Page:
Continuing our introduction of new staff members here at Bad Left Hook, Matt Mosley (formerly known as Matt (Yorkshire) on the site) takes a look at Johnny Tapia's book Mi Vida Loca: The Crazy Life of Johnny Tapia.
* * * * *
My name is Johnny Lee Tapia. I was born on Friday the 13th.
A Friday in February of 1967.
To this day I don't know if that makes me lucky or unlucky.
When I was eight I saw my mother murdered.
I never knew my father.
He was murdered before I was born.
I was raised as a pit bull.
Raised to fight to the death.
Four times I was declared dead.
Four times they wanted to pull life support.
And many more times I came close to dying.
But I have lived and had it all.
I have been wealthy and lost it all.
I have been famous and infamous.
Five times I was world champion.
You tell me. Am I lucky or unlucky?
And so starts the story of Johnny Tapia. A fan favourite with most and an inspirational figure to many.
This book is shocking and inspiring in equal measure and, to be honest, quite depressing in parts. Don't let that put you off though, as this is an extremely rewarding read.
I'm sure you would be hard pressed to find a man who has been to the heights he has and yet has sunk as low. The thought that stuck with me more than anything after reading this book was how lucky most of us are to have relatively normal lives and loving families around us.
In between losing his mother and meeting his extraordinary wife, Johnny never really had that.
From the very first page Johnny talks of the love he has for his deceased mother. She meant more than anything in the world to him and yet was brutally taken away from him when he was only a child. Worse still, he actually saw it happen from his front porch in the middle of the night, her struggling on the back of someone's pick-up truck, chained up and fighting for her life.
He was eight years old when that happened.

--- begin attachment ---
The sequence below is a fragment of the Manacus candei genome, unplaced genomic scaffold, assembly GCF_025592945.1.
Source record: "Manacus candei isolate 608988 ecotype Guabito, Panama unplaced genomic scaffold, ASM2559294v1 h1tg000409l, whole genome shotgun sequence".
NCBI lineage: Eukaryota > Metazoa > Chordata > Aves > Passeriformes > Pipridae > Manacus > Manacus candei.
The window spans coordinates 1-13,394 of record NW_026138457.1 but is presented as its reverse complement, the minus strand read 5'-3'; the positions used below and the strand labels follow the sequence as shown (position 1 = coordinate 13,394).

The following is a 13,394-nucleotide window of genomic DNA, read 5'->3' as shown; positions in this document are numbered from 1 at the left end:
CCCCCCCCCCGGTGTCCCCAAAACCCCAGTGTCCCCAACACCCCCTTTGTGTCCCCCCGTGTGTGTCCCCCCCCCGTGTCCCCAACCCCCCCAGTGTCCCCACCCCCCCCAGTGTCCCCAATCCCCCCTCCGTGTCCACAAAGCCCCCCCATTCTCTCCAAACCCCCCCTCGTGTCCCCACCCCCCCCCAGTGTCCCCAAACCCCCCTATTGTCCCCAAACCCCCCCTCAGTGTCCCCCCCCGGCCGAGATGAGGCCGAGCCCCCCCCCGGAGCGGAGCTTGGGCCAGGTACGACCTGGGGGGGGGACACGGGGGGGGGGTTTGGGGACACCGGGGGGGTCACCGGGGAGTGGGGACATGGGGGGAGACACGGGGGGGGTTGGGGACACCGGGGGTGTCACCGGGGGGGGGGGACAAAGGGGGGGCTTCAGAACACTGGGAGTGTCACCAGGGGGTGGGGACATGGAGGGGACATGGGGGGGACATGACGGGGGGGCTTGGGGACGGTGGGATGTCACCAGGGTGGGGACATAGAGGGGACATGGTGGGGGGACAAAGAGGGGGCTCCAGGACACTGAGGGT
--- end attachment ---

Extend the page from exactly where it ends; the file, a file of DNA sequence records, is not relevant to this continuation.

As a sign of just how hard Tapia's family life was and how harsh his grandad and uncles were towards him, for some reason they never let him attend his own mother's funeral, no matter how much he begged.
He never got to say goodbye or see her laid to rest.
* * * * *
You get the distinct impression from reading the book that Johnny's own family have been some of his worst enemies in life, and yet he still talks about how much he loves them.
Not long before his mother's death a young Johnny had been on a bus trip from his Albuquerque, New Mexico local youth centre to Los Alamos. He and his coach party went hiking in the mountains. He's sat next to a pregnant woman on the bus and becomes friendly with her and the other people on the trip. He's having a great time.
On the way home the bus is winding down the mountainside when suddenly they hit a rock and head 80 feet over the edge. People are flying through the air and Johnny gets knocked out by the door pole as the bus hits a tree.
At the same time the pregnant woman goes flying past Johnny, through the front window, hits the tree before the bus does. The bus then hits her, killing the woman.
Johnny says he should have died along with the woman and that he was lucky. Turns out the bus driver had been drinking.
As a seven year old he's terrified in the ambulance on the way from the scene, and in the hospital.